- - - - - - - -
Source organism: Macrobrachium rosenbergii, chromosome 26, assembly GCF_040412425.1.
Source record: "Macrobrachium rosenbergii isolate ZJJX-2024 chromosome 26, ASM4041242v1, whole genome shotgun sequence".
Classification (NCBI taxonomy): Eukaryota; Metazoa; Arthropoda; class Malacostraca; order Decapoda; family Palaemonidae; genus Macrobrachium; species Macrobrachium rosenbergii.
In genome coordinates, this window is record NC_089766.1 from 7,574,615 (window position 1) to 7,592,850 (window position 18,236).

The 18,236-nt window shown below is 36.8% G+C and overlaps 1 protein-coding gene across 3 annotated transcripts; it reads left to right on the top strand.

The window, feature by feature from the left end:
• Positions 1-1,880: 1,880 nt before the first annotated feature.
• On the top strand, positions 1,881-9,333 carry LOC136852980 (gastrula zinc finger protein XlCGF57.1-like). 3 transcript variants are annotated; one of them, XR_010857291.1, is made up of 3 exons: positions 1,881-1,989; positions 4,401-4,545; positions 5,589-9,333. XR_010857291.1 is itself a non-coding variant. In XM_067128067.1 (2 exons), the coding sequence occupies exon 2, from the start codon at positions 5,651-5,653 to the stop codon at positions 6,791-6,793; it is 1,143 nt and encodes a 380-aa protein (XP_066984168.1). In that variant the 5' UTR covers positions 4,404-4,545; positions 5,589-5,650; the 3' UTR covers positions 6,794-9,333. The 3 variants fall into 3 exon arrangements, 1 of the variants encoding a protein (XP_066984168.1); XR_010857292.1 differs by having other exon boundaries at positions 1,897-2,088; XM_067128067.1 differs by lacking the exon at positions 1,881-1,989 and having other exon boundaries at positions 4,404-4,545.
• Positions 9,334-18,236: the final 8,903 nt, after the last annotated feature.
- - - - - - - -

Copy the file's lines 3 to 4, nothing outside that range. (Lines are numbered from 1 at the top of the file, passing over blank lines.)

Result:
Classification (NCBI taxonomy): Eukaryota; Metazoa; Arthropoda; class Malacostraca; order Decapoda; family Palaemonidae; genus Macrobrachium; species Macrobrachium rosenbergii.
In genome coordinates, this window is record NC_089766.1 from 7,574,615 (window position 1) to 7,592,850 (window position 18,236).